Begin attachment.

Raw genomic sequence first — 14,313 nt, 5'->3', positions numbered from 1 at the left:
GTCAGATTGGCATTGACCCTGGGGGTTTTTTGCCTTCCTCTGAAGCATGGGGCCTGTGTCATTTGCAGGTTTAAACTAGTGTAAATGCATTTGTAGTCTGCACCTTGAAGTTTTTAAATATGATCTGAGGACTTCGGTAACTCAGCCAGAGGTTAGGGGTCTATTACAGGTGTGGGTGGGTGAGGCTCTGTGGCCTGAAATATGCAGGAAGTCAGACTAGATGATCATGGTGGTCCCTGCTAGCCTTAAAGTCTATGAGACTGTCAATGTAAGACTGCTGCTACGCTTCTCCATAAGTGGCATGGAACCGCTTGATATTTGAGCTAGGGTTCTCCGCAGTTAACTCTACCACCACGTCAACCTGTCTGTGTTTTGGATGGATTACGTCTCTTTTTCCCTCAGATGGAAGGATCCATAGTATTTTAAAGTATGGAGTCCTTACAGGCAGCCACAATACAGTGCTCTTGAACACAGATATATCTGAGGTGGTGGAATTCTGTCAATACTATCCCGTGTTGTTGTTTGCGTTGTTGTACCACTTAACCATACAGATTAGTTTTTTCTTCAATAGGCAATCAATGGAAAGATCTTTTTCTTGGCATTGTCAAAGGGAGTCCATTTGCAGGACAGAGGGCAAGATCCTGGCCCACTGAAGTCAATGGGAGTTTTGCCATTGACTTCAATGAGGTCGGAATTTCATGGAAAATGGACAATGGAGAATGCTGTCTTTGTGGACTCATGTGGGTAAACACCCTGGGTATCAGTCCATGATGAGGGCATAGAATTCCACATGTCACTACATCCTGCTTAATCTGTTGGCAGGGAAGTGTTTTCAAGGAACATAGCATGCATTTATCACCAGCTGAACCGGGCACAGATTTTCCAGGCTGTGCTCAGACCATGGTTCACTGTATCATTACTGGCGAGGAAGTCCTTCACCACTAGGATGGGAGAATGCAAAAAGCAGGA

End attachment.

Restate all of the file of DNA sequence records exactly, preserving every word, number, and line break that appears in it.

Raw genomic sequence first — 14,313 nt, 5'->3', positions numbered from 1 at the left:
GTCAGATTGGCATTGACCCTGGGGGTTTTTTGCCTTCCTCTGAAGCATGGGGCCTGTGTCATTTGCAGGTTTAAACTAGTGTAAATGCATTTGTAGTCTGCACCTTGAAGTTTTTAAATATGATCTGAGGACTTCGGTAACTCAGCCAGAGGTTAGGGGTCTATTACAGGTGTGGGTGGGTGAGGCTCTGTGGCCTGAAATATGCAGGAAGTCAGACTAGATGATCATGGTGGTCCCTGCTAGCCTTAAAGTCTATGAGACTGTCAATGTAAGACTGCTGCTACGCTTCTCCATAAGTGGCATGGAACCGCTTGATATTTGAGCTAGGGTTCTCCGCAGTTAACTCTACCACCACGTCAACCTGTCTGTGTTTTGGATGGATTACGTCTCTTTTTCCCTCAGATGGAAGGATCCATAGTATTTTAAAGTATGGAGTCCTTACAGGCAGCCACAATACAGTGCTCTTGAACACAGATATATCTGAGGTGGTGGAATTCTGTCAATACTATCCCGTGTTGTTGTTTGCGTTGTTGTACCACTTAACCATACAGATTAGTTTTTTCTTCAATAGGCAATCAATGGAAAGATCTTTTTCTTGGCATTGTCAAAGGGAGTCCATTTGCAGGACAGAGGGCAAGATCCTGGCCCACTGAAGTCAATGGGAGTTTTGCCATTGACTTCAATGAGGTCGGAATTTCATGGAAAATGGACAATGGAGAATGCTGTCTTTGTGGACTCATGTGGGTAAACACCCTGGGTATCAGTCCATGATGAGGGCATAGAATTCCACATGTCACTACATCCTGCTTAATCTGTTGGCAGGGAAGTGTTTTCAAGGAACATAGCATGCATTTATCACCAGCTGAACCGGGCACAGATTTTCCAGGCTGTGCTCAGACCATGGTTCACTGTATCATTACTGGCGAGGAAGTCCTTCACCACTAGGATGGGAGAATGCAAAAAGCAGGA